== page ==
Topeka Attorneys for two school districts that sued the state over education funding want a special master appointed to oversee the Kansas school-finance system if the Legislature does not make major changes this year.
In documents filed in Shawnee County District Court, attorneys for the Dodge City and Salina districts urged that the state spend $1.03 billion per year on public schools beyond the $2.6 billion now distributed.
If the Legislature fails to adopt that remedy or something similar, District Judge Terry Bullock should appoint a special master to monitor lawmakers' progress on school-finance issues, the districts said.
The documents were filed Monday, which was the deadline set by Bullock for the plaintiffs to propose revisions in the school-finance law. The state has until April 1 to respond.
Atty. Gen. Phill Kline planned to issue a statement later, a spokesman said.
Bullock in December issued a preliminary order in the two school districts' 1999 lawsuit, agreeing with their contention that the state spends too little money each year on elementary and secondary education and distributes the aid unfairly. The judge gave the governor and legislators until July 1 to come up with a remedy.
A special master would keep Bullock informed of the Legislature's actions toward satisfying his ruling and file a final report by Dec. 15 that would include recommendations for further changes in the school-finance law.
Bullock, in his preliminary order, suggested the state might need to spend as much as $1 billion more to provide a suitable education for every child.
The attorneys for the districts said that if the Legislature fails to act by July 1, "We propose a special master be appointed immediately."
Gov. Kathleen Sebelius has proposed an increase in state taxes on sales, property and personal income over three years, to raise $304 million for school districts. But the Senate rejected that measure last week.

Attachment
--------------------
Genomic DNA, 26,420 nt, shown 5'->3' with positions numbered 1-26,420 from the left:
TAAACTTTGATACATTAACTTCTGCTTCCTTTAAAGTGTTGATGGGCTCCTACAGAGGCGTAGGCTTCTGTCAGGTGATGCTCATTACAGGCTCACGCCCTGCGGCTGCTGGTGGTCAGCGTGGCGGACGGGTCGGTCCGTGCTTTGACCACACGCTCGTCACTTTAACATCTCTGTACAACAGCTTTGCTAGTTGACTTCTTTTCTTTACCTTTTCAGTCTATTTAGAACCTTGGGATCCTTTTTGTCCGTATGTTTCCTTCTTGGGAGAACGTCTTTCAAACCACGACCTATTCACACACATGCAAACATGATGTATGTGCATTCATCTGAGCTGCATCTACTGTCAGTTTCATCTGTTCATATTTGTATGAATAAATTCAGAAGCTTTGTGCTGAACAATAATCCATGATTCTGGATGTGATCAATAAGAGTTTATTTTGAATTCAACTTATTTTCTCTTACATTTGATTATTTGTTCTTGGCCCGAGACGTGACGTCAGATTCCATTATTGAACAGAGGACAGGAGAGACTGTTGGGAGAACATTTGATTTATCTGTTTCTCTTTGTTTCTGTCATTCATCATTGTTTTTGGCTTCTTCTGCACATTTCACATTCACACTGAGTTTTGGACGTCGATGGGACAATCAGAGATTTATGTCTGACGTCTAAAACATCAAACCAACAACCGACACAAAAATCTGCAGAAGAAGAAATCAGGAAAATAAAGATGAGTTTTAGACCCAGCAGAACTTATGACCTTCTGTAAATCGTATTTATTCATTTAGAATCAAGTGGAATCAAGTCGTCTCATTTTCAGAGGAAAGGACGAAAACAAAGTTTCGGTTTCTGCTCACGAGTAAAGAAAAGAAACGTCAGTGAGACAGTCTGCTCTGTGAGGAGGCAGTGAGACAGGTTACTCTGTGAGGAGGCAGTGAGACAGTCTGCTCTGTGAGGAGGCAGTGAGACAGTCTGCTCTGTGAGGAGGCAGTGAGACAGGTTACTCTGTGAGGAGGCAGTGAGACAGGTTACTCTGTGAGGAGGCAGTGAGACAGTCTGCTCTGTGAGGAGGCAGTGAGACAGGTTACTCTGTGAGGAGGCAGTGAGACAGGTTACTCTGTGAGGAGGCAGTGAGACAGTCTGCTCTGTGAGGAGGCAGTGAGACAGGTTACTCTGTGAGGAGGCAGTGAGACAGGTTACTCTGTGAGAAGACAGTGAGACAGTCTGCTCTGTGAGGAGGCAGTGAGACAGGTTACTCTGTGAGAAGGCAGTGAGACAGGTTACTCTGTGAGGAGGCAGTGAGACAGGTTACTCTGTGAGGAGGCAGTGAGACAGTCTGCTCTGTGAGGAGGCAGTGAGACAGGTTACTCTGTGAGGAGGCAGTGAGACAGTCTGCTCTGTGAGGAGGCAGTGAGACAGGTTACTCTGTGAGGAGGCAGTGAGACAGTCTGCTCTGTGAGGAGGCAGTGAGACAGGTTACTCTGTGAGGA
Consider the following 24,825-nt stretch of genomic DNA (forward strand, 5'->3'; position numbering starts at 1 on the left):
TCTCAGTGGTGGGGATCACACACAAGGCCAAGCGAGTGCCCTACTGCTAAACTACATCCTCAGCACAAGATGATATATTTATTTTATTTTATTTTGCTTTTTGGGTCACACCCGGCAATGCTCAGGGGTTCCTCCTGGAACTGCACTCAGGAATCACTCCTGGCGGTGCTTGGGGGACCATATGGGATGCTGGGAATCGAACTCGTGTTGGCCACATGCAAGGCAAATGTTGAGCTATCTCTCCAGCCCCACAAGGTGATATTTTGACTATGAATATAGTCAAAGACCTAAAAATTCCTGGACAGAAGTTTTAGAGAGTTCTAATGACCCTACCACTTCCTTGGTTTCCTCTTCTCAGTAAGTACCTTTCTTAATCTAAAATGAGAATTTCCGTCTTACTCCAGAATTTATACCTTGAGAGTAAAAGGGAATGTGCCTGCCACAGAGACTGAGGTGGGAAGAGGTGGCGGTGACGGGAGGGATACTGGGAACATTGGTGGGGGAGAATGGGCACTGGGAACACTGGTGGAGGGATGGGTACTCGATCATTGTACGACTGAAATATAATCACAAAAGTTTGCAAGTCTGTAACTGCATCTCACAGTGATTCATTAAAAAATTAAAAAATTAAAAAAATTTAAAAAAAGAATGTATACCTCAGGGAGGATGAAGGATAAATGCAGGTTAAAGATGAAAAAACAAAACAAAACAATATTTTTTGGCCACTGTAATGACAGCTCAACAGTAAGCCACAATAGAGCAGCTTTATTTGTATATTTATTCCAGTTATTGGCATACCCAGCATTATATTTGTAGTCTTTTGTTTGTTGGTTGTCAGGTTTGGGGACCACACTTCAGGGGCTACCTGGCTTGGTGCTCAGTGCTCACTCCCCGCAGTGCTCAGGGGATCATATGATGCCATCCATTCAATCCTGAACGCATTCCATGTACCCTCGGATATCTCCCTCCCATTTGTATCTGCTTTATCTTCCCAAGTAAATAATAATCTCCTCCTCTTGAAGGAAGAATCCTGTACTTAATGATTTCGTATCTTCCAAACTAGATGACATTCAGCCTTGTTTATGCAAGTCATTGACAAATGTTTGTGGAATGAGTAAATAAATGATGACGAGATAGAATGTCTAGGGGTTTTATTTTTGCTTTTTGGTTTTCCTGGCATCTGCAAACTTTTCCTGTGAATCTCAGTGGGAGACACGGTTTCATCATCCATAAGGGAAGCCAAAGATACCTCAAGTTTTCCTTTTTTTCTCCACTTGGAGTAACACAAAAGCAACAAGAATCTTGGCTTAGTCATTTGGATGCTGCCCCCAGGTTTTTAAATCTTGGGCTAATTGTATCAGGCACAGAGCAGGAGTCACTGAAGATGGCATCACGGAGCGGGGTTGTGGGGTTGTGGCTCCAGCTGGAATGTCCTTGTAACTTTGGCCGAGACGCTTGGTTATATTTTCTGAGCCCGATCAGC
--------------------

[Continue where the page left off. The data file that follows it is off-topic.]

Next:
Friday, Sebelius signed a bill allowing for a direct appeal of Bullock's ruling to the Kansas Supreme Court before he makes it final. The law takes effect Thursday, when it is published in the Kansas Register. Kline was expected to file his request for appeal shortly thereafter.
Without the new law, Kline would have to wait until either Bullock issues a final order or until he agrees to allow the case to move forward. The judge has refused twice to let the case move on, in December and again Friday.
In their brief, the plaintiffs called the new law another delay tactic designed to buy legislators more time.
"Underlying this reasoning is the simple and unavoidable issue of legislative self-preservation -- any tax increase may directly affect the polls come November."
The plaintiffs proposed remedy calls for a 15 percent increase in income taxes, increasing the state sales tax to 6.3 percent from 5.3 percent and increasing the statewide mill levy on property taxes to 35 mills from 20 mills. A mill is tax of $1 per $1,000 assessed valuation.